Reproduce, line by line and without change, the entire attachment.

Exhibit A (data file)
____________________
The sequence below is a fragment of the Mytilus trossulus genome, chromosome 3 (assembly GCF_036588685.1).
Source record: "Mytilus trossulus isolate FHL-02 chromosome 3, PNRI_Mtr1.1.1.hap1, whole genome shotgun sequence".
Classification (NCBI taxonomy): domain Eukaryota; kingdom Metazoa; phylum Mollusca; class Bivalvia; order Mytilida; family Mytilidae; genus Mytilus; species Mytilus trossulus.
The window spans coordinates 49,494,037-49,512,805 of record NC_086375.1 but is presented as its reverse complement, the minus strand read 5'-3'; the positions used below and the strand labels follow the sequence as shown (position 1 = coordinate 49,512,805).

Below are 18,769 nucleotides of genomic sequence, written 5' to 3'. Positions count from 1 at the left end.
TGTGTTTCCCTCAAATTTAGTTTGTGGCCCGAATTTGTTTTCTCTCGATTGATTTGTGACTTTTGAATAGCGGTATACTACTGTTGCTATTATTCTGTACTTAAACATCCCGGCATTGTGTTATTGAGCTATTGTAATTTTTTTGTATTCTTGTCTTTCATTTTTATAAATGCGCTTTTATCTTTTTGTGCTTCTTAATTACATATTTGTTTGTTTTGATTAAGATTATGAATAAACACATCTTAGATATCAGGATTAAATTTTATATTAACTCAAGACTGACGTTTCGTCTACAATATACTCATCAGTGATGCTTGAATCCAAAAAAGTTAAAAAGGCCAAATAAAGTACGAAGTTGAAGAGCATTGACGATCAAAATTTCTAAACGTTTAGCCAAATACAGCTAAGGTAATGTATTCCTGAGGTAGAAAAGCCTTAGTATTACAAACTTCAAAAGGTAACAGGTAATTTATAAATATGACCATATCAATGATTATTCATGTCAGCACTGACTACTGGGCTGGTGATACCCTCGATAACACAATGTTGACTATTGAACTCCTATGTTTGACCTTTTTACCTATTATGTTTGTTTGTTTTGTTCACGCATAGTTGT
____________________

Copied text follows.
The sequence below is a fragment of the Mytilus trossulus genome, chromosome 3 (assembly GCF_036588685.1).
Source record: "Mytilus trossulus isolate FHL-02 chromosome 3, PNRI_Mtr1.1.1.hap1, whole genome shotgun sequence".
Classification (NCBI taxonomy): domain Eukaryota; kingdom Metazoa; phylum Mollusca; class Bivalvia; order Mytilida; family Mytilidae; genus Mytilus; species Mytilus trossulus.
The window spans coordinates 49,494,037-49,512,805 of record NC_086375.1 but is presented as its reverse complement, the minus strand read 5'-3'; the positions used below and the strand labels follow the sequence as shown (position 1 = coordinate 49,512,805).

Below are 18,769 nucleotides of genomic sequence, written 5' to 3'. Positions count from 1 at the left end.
TGTGTTTCCCTCAAATTTAGTTTGTGGCCCGAATTTGTTTTCTCTCGATTGATTTGTGACTTTTGAATAGCGGTATACTACTGTTGCTATTATTCTGTACTTAAACATCCCGGCATTGTGTTATTGAGCTATTGTAATTTTTTTGTATTCTTGTCTTTCATTTTTATAAATGCGCTTTTATCTTTTTGTGCTTCTTAATTACATATTTGTTTGTTTTGATTAAGATTATGAATAAACACATCTTAGATATCAGGATTAAATTTTATATTAACTCAAGACTGACGTTTCGTCTACAATATACTCATCAGTGATGCTTGAATCCAAAAAAGTTAAAAAGGCCAAATAAAGTACGAAGTTGAAGAGCATTGACGATCAAAATTTCTAAACGTTTAGCCAAATACAGCTAAGGTAATGTATTCCTGAGGTAGAAAAGCCTTAGTATTACAAACTTCAAAAGGTAACAGGTAATTTATAAATATGACCATATCAATGATTATTCATGTCAGCACTGACTACTGGGCTGGTGATACCCTCGATAACACAATGTTGACTATTGAACTCCTATGTTTGACCTTTTTACCTATTATGTTTGTTTGTTTTGTTCACGCATAGTTGT